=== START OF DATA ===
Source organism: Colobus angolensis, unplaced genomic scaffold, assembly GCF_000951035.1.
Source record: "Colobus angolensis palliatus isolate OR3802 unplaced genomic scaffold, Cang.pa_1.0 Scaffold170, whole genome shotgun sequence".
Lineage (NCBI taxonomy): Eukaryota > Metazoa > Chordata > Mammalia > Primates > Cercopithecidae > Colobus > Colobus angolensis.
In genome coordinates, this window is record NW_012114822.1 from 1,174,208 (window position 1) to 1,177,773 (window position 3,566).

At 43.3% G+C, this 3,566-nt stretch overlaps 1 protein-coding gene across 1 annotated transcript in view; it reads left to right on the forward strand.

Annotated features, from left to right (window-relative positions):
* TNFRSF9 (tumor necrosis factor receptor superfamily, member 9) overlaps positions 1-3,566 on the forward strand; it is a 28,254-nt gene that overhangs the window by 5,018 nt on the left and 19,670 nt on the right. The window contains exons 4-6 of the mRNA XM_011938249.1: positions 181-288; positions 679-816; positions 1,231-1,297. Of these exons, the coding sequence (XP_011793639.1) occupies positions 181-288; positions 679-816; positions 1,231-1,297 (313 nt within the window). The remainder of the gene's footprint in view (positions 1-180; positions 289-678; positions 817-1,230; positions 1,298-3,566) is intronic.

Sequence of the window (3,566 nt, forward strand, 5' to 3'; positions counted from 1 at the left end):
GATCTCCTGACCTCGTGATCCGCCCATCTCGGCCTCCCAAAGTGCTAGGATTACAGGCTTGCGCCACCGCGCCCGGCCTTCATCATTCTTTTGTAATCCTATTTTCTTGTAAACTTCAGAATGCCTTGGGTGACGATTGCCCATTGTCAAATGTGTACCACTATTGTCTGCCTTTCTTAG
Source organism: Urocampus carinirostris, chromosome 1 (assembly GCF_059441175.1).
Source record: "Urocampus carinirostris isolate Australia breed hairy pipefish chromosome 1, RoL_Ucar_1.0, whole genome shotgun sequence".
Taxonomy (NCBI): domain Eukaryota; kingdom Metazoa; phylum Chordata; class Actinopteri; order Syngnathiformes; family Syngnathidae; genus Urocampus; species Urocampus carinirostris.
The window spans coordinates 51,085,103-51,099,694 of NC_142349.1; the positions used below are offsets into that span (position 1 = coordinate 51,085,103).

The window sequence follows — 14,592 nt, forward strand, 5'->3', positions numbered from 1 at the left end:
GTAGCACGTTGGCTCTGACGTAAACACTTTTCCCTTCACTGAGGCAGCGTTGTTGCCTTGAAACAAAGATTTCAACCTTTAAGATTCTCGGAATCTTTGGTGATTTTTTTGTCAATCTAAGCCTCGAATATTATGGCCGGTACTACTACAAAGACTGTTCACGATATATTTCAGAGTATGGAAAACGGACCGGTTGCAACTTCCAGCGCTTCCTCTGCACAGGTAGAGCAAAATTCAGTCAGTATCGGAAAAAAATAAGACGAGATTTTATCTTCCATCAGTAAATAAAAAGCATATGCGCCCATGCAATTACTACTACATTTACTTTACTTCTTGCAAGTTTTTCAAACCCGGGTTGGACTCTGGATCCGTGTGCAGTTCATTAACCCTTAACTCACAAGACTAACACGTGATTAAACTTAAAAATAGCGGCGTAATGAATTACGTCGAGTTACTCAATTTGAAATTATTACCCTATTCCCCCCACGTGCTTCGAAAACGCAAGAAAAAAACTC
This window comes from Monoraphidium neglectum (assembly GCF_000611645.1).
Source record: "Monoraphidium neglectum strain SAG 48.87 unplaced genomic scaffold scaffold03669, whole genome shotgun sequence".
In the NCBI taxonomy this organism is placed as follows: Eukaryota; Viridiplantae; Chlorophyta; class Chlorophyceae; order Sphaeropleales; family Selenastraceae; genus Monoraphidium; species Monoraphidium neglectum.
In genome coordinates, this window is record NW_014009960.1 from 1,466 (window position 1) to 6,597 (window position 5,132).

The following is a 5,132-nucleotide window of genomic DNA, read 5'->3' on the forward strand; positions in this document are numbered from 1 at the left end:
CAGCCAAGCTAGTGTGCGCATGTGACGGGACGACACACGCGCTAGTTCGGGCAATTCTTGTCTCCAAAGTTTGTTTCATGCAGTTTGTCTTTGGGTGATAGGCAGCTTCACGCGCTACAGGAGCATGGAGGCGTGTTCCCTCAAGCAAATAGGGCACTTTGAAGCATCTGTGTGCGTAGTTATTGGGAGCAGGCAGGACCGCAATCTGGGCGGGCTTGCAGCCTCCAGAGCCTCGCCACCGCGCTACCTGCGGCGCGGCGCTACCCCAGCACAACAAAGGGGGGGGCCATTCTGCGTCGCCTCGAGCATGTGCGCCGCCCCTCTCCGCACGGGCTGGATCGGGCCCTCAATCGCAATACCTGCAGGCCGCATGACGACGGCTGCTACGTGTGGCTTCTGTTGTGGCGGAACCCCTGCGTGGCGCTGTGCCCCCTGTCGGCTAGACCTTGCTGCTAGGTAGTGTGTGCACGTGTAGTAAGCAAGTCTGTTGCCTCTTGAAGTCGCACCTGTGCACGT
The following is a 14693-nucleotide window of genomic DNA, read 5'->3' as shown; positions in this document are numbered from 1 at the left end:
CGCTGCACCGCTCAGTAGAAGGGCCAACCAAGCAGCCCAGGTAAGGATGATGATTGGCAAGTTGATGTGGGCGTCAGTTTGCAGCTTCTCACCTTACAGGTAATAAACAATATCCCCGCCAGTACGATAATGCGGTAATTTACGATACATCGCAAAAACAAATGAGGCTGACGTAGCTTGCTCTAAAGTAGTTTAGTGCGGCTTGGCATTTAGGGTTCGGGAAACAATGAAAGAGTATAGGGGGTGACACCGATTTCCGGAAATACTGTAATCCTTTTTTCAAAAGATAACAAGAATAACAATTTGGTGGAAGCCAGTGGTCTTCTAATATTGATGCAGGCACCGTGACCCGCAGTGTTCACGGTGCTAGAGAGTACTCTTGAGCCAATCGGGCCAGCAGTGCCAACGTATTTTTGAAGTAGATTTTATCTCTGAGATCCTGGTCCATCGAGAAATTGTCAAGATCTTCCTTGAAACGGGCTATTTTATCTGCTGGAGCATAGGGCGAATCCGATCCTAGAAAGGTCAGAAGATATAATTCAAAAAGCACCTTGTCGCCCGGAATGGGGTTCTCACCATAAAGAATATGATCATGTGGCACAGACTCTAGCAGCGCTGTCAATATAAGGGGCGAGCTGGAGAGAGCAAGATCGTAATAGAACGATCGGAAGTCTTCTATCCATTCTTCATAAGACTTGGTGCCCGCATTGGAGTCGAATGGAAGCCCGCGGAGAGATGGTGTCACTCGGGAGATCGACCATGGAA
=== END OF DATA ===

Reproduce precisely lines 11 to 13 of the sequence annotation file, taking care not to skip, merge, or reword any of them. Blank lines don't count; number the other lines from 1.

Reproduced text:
Source record: "Urocampus carinirostris isolate Australia breed hairy pipefish chromosome 1, RoL_Ucar_1.0, whole genome shotgun sequence".
Taxonomy (NCBI): domain Eukaryota; kingdom Metazoa; phylum Chordata; class Actinopteri; order Syngnathiformes; family Syngnathidae; genus Urocampus; species Urocampus carinirostris.
The window spans coordinates 51,085,103-51,099,694 of NC_142349.1; the positions used below are offsets into that span (position 1 = coordinate 51,085,103).